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Comment: Re:Shyeah, right. (Score 1) 251

by dgatwood (#48469499) Attached to: Is LTO Tape On Its Way Out?

Tapes aren't really archival, either, unless you have several copies. I've done batch recapture off of DV after a few years, and swore when I found serious dropouts. That's relatively low density data compared with LTO (though admittedly with less redundancy and error correction). After that, I dug around and found a copy of the captured files on some old hard drives, which unlike the tape, were intact.

So basically, from what I've seen, nothing is truly archival unless you have multiple copies, and if you have multiple copies, just about everything is archival, so the difference between tape and hard drives is that tape drives require a large up-front investment in a drive in exchange for cheaper per-TB costs for the media and higher physical density (because you don't have redundant electronics going along for the ride). If the per-TB costs aren't less and the density isn't higher, then tape offers no real advantage over spinning disks, IMO, unless your data storage needs are so massive that you have automatic libraries, and even then, only if you can't find a company willing to build a hard-disk-based librarian robot.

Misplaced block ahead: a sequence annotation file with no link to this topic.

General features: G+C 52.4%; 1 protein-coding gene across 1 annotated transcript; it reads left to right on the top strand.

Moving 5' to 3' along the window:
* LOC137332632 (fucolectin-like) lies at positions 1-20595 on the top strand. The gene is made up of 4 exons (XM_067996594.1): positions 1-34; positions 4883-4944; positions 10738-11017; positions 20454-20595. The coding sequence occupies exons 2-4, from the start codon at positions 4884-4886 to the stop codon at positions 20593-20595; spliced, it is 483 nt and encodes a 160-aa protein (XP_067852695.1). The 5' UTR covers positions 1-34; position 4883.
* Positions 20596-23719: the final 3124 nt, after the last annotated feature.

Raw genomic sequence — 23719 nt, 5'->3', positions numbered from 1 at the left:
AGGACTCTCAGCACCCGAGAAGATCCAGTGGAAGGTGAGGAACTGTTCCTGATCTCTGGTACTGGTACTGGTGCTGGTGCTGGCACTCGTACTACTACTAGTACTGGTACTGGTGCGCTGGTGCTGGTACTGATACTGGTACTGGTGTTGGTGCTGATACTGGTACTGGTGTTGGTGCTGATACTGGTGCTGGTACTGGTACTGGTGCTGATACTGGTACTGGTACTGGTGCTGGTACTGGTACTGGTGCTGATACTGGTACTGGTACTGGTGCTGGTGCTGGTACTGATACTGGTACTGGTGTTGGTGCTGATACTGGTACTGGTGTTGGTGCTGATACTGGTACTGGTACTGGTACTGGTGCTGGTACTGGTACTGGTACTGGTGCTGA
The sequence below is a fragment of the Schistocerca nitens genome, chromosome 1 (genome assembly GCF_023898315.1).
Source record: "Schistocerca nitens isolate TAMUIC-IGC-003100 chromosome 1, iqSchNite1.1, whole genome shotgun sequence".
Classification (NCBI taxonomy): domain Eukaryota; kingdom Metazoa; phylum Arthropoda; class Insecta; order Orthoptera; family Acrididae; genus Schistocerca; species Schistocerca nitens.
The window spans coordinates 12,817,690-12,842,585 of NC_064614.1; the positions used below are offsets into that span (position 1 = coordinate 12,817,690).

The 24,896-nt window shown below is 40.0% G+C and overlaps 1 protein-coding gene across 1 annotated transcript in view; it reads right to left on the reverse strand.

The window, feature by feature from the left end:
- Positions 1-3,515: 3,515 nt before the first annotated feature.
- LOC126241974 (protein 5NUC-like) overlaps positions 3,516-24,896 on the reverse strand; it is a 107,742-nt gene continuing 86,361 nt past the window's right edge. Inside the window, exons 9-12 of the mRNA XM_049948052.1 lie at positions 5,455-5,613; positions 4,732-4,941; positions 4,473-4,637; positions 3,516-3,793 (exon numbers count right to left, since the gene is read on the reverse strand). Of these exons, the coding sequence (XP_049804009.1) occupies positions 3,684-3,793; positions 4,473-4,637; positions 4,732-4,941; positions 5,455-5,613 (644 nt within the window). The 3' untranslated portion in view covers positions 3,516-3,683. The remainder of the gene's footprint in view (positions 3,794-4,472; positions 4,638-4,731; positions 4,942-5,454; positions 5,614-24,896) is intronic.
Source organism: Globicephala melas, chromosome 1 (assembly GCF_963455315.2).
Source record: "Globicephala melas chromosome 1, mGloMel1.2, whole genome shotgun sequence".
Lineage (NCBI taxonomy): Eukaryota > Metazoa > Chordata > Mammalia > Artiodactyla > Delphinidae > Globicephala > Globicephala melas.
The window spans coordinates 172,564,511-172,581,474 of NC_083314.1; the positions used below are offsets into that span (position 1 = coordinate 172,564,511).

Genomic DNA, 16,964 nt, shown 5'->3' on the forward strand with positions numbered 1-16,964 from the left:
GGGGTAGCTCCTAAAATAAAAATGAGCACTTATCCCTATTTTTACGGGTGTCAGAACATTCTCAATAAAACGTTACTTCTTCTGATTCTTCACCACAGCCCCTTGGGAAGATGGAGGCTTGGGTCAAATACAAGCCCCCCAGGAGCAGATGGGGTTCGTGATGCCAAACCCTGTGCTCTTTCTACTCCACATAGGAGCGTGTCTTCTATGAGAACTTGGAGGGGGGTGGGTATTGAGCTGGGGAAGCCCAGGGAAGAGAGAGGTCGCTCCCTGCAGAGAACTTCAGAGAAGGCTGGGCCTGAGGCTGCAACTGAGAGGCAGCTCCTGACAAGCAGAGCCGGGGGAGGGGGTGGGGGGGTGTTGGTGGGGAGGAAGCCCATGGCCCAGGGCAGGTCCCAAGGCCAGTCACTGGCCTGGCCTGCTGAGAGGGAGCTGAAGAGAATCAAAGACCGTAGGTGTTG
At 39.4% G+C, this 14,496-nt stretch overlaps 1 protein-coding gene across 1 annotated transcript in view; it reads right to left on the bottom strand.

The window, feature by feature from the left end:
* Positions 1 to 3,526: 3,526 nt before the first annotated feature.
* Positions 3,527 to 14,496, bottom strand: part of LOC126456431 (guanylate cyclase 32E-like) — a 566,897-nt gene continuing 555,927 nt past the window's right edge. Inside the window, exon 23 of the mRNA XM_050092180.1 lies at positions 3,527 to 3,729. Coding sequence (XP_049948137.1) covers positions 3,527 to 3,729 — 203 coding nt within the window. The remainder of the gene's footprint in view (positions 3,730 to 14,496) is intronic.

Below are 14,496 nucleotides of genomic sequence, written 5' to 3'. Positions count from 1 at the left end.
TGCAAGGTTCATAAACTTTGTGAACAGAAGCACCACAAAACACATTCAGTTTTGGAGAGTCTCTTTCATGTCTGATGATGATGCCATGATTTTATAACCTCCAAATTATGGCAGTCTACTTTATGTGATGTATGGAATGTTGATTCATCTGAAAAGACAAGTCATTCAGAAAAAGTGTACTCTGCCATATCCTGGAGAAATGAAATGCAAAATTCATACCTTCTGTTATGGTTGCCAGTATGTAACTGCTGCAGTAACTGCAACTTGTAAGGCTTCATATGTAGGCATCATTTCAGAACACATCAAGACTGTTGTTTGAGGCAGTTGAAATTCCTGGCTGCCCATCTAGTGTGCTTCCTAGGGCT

Comment: Re:Technically correct?? (Score 1) 63

by dgatwood (#48469369) Attached to: Clarificiation on the IP Address Security in Dropbox Case

For home users, it is not a useful identifier because it usually changes regularly. For government users and business users, it is a fairly robust identifier, because most of those folks have static IPs (or at least fixed IPs assigned by a DHCP server).

Of course, there's not a 1:1 mapping between user and IP. So it would be more accurate to describe it as familially identifying information.

Comment: Re:Oh, please (Score 1) 429

by fyngyrz (#48468423) Attached to: The Schizophrenic Programmer Who Built an OS To Talk To God

Sin is a perfectly reasonable social construct. The dictionary defines it as "Any reprehensible or regrettable action, behavior, lapse, etc.; great fault or offense." It is often used in the context of morals (another perfectly reasonable social construct), but not always.

Original sin is superstitious claptrap. The offspring of a heinous murderer is not, in any way, responsible or culpable for the acts of the parent via inheritance. Japanese and German nationals born after the end of WWII (and in many cases earlier) cannot be held responsible for the atrocities perpetrated by their ancestors -- the idea is fundamentally unsound.

Likewise, "Sinning before God" is utter nonsense. It carries all the significance and weight that "Sinning before the Easter Bunny" does. Both ideas gain only the weight that their communities, through delusion or disingenuity, care to arbitrarily assign to them. A good example is the assignment of sin to a person for wearing mixed fibers as a matter of theist dogma; it is purest meaningless claptrap. Delusion or disingenuity.